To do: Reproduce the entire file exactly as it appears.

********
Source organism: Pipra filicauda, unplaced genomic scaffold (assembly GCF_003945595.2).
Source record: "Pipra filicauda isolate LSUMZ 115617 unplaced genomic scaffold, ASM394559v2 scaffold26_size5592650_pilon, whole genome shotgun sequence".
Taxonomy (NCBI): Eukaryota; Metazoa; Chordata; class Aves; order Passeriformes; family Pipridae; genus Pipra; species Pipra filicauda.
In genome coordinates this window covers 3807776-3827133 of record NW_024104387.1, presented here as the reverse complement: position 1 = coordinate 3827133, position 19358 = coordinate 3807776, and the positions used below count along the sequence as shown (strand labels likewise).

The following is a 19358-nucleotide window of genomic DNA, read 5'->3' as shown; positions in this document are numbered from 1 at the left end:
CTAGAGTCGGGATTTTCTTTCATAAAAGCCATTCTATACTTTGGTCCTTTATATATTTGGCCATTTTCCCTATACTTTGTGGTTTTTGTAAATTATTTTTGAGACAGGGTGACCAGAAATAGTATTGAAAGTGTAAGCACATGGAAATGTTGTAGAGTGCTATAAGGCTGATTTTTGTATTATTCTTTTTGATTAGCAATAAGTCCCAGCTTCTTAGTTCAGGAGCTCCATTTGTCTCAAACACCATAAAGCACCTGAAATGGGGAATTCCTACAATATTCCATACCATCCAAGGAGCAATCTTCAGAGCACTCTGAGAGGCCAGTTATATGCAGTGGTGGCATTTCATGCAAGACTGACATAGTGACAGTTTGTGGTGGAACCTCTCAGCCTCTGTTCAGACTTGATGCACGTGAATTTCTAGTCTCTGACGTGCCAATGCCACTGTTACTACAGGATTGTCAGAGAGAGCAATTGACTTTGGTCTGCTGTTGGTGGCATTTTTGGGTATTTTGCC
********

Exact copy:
Source organism: Pipra filicauda, unplaced genomic scaffold (assembly GCF_003945595.2).
Source record: "Pipra filicauda isolate LSUMZ 115617 unplaced genomic scaffold, ASM394559v2 scaffold26_size5592650_pilon, whole genome shotgun sequence".
Taxonomy (NCBI): Eukaryota; Metazoa; Chordata; class Aves; order Passeriformes; family Pipridae; genus Pipra; species Pipra filicauda.
In genome coordinates this window covers 3807776-3827133 of record NW_024104387.1, presented here as the reverse complement: position 1 = coordinate 3827133, position 19358 = coordinate 3807776, and the positions used below count along the sequence as shown (strand labels likewise).

The following is a 19358-nucleotide window of genomic DNA, read 5'->3' as shown; positions in this document are numbered from 1 at the left end:
CTAGAGTCGGGATTTTCTTTCATAAAAGCCATTCTATACTTTGGTCCTTTATATATTTGGCCATTTTCCCTATACTTTGTGGTTTTTGTAAATTATTTTTGAGACAGGGTGACCAGAAATAGTATTGAAAGTGTAAGCACATGGAAATGTTGTAGAGTGCTATAAGGCTGATTTTTGTATTATTCTTTTTGATTAGCAATAAGTCCCAGCTTCTTAGTTCAGGAGCTCCATTTGTCTCAAACACCATAAAGCACCTGAAATGGGGAATTCCTACAATATTCCATACCATCCAAGGAGCAATCTTCAGAGCACTCTGAGAGGCCAGTTATATGCAGTGGTGGCATTTCATGCAAGACTGACATAGTGACAGTTTGTGGTGGAACCTCTCAGCCTCTGTTCAGACTTGATGCACGTGAATTTCTAGTCTCTGACGTGCCAATGCCACTGTTACTACAGGATTGTCAGAGAGAGCAATTGACTTTGGTCTGCTGTTGGTGGCATTTTTGGGTATTTTGCC